How it all began

Sadly, in the 1940s, a small boy from Silsden drowned in the canal. The townspeople of the day, naturally, were devastated at this small boy’s death. A group was formed to raise funds to build a swimming pool in the town to ensure that all children could learn to swim and so the tragedy of the small boy drowning would not be repeated. Children gave pennies, coffee mornings and jumble sales were held and floats were sponsored for the carnival. Anything which would raise funds was attempted.

The campaign continued for many years. Eventually it was decided that unless the plunge was taken (excuse the pun!) and a swimming pool built the fundraising would go on for ever. The Headteacher of Hothfield Junior School at the time, Mr John Stanley Bell, decided that they could spare part of an outside classroom on the school site (which explains the shape and design of the pool at the moment) and eventually, in 1974 the pool opened. The school successfully ran the pool for many years with all local children learning to swim there.

The cost of continuing to run the pool eventually proved a drain to the schools funds until it was beginning to take away cash from books and pencils etc. Reluctantly, in 1999, the School Governors took the decision to close the pool. The Governors did state at that time that the pool would be mothballed for 12 months and if any group felt they could raise the funds required for necessary repairs and installations they would be prepared to listen to them.

In July 2000, at the eleventh hour, residents approached Silsden Town Council and asked whether the Council would be willing to take over the running of this very necessary and worthwhile swimming pool. With the Town Council’s backing, a group of 4 people; 2 Town Councillors (one of whom, Jakki Birtwistle had previously run Silsden Swim Club at the pool), the Town Clerk (at this time, me) and a member of the public sat down and looked into various costings etc and whether the pool would be able to be run, not at a profit but with enough funds to cover all expenses. The group decided that it was too good a facility to let go to waste without at least trying to save it. The group prepared a Business Plan and submitted this to the Governors to see if they would at least let the group try to raise the necessary funding to allow repairs etc to take place.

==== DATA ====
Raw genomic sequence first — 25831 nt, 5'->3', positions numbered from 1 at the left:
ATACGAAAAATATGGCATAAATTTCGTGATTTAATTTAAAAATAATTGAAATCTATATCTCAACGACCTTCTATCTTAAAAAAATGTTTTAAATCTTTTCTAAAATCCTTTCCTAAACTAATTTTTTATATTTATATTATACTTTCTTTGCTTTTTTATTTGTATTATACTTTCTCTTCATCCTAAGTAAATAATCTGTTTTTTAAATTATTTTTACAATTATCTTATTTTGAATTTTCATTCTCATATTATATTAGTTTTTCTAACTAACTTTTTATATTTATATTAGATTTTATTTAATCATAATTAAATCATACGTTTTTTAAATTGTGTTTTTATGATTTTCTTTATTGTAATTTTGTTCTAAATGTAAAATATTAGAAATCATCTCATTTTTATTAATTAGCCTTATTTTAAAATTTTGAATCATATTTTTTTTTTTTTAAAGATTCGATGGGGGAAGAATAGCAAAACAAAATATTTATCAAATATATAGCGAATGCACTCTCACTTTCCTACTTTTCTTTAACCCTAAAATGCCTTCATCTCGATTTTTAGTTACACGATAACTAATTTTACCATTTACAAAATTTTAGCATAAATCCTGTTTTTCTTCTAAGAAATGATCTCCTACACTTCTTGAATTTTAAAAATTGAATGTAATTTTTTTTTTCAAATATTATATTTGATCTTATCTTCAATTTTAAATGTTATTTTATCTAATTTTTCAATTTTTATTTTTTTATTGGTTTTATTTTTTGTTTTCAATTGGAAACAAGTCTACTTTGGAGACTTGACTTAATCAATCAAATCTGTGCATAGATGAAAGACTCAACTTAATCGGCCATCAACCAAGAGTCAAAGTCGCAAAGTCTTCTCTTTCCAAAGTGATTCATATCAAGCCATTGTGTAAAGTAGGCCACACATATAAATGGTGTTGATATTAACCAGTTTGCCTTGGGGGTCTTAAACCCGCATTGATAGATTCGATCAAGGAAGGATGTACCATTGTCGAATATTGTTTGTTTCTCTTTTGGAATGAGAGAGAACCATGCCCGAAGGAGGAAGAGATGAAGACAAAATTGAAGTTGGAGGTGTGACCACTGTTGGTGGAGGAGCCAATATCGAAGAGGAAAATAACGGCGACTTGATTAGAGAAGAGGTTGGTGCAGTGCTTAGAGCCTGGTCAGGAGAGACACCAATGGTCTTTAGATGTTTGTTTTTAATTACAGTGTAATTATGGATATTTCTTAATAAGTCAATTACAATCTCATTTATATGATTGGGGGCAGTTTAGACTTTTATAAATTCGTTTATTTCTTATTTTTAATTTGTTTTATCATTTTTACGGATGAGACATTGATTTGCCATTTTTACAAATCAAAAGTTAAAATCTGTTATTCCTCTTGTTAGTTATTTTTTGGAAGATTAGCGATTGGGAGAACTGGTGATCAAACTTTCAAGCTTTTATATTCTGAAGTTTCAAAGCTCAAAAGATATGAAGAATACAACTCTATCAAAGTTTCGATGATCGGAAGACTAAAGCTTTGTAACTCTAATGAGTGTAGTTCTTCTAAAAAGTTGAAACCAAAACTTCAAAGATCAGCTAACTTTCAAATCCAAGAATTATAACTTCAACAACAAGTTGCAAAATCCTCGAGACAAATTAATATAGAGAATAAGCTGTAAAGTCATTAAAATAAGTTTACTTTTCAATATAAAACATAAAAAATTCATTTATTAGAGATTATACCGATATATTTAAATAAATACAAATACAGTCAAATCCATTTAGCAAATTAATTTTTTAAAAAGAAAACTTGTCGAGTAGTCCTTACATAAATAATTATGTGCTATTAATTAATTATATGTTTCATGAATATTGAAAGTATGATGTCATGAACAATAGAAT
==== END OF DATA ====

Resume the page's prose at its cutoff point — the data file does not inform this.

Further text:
To the delight of the group and the local community in general, in October 2000, the Governors gave the group the go ahead to try to raise the £10,000 necessary to make repairs. Begging letters were sent out to local businesses asking for money or materials, residents made donations, fun days and coffee mornings were held. One of the first donors was the family of the little boy who had drowned many years earlier. As before, anything which would generate money was tried. Eventually the fighting fund approached £8000 and the Governors gave the go ahead for repairs to be started at the pool. Legal documents were created giving permission for the Town Council to occupy the pool building and Swimstart was born.

Works began in January 2001 with a target of opening for business at Easter time 2001. A large number of local tradespeople gave their time and skills for free and committee members (and their husbands!) all pitched in. It was decided to start with lessons in the Easter holidays and places for these courses sold out within days. Swimstart was up and running. The courses proved so successful that the position we had wanted to be in after 2 years, was achieved within 6 months.

Sadly, before the pool could be reopened, the former Headteacher of Hothfield Junior School and great supporter of Swimstart, Mr John Stanley Bell, died. It was decided that it would be a fitting tribute to rename the pool in Mr Bell’s memory. So it was that in May 2001 Mr Bell’s widow, Audrey, assisted by the Lord Mayor of Bradford and the Mayor of Silsden, Cllr Lawrence Walton (a member of the original group), cut the ribbon and reopened the pool. In May 2004 Swimstart registered as a charity in its own right and separated from the Town Council.

We now have over 600 children learning to swim each week and would estimate that, with holiday as well as weekly courses, over 17,000 children have passed through our doors learning to swim over the past 18 years. We are truly proud of the numbers of children who have learned to swim with us and continue learning to swim with us. This has to be of benefit to the community in general.